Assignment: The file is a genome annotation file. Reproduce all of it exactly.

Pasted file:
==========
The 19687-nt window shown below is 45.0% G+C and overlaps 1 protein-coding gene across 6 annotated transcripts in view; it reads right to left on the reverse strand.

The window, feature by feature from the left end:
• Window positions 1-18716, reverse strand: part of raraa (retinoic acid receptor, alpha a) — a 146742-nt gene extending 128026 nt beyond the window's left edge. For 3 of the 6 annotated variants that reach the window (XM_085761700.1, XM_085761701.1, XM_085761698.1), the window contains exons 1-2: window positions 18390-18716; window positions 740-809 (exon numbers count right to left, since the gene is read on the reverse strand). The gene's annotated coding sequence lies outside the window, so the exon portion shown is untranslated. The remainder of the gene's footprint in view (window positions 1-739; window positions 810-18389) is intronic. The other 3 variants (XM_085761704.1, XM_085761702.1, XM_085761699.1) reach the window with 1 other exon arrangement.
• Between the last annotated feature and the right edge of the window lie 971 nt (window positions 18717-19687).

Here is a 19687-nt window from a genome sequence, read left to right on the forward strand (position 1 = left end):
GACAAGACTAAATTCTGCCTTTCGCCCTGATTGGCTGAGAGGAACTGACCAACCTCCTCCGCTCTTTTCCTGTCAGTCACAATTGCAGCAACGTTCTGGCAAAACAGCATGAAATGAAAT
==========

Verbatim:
The 19687-nt window shown below is 45.0% G+C and overlaps 1 protein-coding gene across 6 annotated transcripts in view; it reads right to left on the reverse strand.

The window, feature by feature from the left end:
• Window positions 1-18716, reverse strand: part of raraa (retinoic acid receptor, alpha a) — a 146742-nt gene extending 128026 nt beyond the window's left edge. For 3 of the 6 annotated variants that reach the window (XM_085761700.1, XM_085761701.1, XM_085761698.1), the window contains exons 1-2: window positions 18390-18716; window positions 740-809 (exon numbers count right to left, since the gene is read on the reverse strand). The gene's annotated coding sequence lies outside the window, so the exon portion shown is untranslated. The remainder of the gene's footprint in view (window positions 1-739; window positions 810-18389) is intronic. The other 3 variants (XM_085761704.1, XM_085761702.1, XM_085761699.1) reach the window with 1 other exon arrangement.
• Between the last annotated feature and the right edge of the window lie 971 nt (window positions 18717-19687).

Here is a 19687-nt window from a genome sequence, read left to right on the forward strand (position 1 = left end):
GACAAGACTAAATTCTGCCTTTCGCCCTGATTGGCTGAGAGGAACTGACCAACCTCCTCCGCTCTTTTCCTGTCAGTCACAATTGCAGCAACGTTCTGGCAAAACAGCATGAAATGAAAT